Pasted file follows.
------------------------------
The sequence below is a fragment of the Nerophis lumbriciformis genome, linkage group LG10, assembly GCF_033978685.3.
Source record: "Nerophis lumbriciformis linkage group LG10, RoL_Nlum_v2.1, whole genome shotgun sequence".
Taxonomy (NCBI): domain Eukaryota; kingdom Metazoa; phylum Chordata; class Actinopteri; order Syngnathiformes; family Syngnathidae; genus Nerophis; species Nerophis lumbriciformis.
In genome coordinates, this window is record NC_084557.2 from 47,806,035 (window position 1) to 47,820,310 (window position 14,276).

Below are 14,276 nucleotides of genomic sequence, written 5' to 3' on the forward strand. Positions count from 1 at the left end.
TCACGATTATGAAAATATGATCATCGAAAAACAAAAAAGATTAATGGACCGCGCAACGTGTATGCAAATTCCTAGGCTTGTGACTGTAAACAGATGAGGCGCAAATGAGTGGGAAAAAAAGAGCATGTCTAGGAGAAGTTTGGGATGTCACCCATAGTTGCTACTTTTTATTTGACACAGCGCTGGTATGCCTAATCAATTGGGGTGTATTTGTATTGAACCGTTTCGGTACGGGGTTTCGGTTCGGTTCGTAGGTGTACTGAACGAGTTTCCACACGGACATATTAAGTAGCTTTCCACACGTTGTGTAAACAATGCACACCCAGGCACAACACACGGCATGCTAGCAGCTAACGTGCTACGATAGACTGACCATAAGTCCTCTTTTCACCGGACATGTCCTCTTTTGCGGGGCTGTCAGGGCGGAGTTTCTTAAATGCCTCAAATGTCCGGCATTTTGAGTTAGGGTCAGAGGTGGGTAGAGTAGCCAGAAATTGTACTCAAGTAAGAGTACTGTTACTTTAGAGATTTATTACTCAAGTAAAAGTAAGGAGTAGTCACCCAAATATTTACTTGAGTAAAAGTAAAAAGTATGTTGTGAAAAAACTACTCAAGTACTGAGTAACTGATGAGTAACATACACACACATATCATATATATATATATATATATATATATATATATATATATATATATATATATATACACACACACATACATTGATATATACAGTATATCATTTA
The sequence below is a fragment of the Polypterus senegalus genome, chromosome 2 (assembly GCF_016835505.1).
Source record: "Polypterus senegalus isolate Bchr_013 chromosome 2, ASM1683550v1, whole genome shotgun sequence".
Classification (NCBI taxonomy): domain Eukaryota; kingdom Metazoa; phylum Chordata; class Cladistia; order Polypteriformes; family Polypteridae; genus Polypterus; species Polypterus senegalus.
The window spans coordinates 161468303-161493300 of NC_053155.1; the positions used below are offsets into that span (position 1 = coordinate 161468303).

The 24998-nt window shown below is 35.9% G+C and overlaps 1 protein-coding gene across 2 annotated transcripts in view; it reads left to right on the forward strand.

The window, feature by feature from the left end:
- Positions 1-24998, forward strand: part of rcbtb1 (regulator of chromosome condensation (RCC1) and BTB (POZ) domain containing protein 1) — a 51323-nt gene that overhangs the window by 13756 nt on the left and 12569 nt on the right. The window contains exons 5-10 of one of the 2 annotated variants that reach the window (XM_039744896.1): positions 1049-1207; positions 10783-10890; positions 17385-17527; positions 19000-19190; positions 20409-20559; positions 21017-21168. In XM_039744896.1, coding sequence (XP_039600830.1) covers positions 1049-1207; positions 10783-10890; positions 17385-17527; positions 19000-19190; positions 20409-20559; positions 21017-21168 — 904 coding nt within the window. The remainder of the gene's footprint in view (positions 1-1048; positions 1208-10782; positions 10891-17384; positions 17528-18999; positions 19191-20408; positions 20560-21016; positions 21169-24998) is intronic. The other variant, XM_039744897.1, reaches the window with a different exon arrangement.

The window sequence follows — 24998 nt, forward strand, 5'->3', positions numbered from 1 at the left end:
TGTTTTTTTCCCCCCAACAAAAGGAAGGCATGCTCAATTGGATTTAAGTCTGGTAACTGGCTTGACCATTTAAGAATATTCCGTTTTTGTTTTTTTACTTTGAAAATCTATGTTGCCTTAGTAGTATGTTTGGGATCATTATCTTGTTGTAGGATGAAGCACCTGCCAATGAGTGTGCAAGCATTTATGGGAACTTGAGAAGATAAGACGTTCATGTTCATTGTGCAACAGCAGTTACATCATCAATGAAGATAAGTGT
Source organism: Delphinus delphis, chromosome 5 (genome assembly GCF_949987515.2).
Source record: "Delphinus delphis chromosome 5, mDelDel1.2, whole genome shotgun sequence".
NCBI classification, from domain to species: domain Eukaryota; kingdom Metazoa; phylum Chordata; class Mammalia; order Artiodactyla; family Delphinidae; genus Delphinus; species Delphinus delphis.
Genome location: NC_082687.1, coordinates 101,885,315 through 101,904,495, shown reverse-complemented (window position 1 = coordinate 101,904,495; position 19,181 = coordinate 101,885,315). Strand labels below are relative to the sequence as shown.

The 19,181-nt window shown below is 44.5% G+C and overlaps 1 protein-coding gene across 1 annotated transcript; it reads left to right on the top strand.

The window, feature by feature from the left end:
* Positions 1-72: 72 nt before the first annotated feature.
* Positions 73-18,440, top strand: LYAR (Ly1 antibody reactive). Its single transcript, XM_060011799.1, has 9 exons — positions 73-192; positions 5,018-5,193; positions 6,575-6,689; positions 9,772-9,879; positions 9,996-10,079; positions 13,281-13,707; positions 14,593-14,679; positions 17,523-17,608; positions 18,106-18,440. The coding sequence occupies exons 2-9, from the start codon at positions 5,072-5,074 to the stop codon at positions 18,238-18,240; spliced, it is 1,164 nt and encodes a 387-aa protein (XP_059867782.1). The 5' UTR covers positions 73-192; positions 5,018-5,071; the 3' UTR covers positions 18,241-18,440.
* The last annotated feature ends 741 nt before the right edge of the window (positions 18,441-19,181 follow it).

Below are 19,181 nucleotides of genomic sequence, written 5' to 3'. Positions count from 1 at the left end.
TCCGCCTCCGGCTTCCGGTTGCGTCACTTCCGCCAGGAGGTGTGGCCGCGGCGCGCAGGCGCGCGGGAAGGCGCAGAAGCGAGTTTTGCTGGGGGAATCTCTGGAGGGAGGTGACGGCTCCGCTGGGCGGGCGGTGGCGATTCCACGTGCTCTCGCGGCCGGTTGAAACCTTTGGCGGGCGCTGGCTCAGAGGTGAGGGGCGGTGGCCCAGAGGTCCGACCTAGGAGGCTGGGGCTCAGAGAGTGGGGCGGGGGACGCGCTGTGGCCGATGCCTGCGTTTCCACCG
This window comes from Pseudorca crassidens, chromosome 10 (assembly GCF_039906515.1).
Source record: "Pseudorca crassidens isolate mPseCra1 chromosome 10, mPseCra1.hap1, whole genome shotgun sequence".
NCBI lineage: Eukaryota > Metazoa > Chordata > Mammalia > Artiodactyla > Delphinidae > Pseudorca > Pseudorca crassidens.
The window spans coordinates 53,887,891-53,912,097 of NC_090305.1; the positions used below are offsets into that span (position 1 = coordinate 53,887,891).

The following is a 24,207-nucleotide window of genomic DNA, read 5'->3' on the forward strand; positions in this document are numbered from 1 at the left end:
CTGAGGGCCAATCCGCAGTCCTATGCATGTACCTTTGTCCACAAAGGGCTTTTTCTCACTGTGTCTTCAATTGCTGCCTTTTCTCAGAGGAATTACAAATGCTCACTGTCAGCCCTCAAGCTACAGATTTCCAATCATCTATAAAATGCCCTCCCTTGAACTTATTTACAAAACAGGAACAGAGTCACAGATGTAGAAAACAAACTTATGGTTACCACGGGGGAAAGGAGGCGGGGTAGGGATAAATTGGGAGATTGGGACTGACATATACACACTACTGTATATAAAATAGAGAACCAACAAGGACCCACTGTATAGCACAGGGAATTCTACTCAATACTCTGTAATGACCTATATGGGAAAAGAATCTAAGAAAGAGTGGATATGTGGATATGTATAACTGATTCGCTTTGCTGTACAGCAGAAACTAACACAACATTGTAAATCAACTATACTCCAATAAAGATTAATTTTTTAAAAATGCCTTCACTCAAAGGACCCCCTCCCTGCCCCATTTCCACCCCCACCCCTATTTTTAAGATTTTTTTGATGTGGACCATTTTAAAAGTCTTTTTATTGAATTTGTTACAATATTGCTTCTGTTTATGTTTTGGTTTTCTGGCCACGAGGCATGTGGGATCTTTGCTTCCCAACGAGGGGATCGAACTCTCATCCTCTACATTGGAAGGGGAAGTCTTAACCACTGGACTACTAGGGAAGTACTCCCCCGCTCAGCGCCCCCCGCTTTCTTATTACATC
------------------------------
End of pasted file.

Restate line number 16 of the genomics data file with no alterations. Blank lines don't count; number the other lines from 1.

Source organism: Delphinus delphis, chromosome 5 (genome assembly GCF_949987515.2).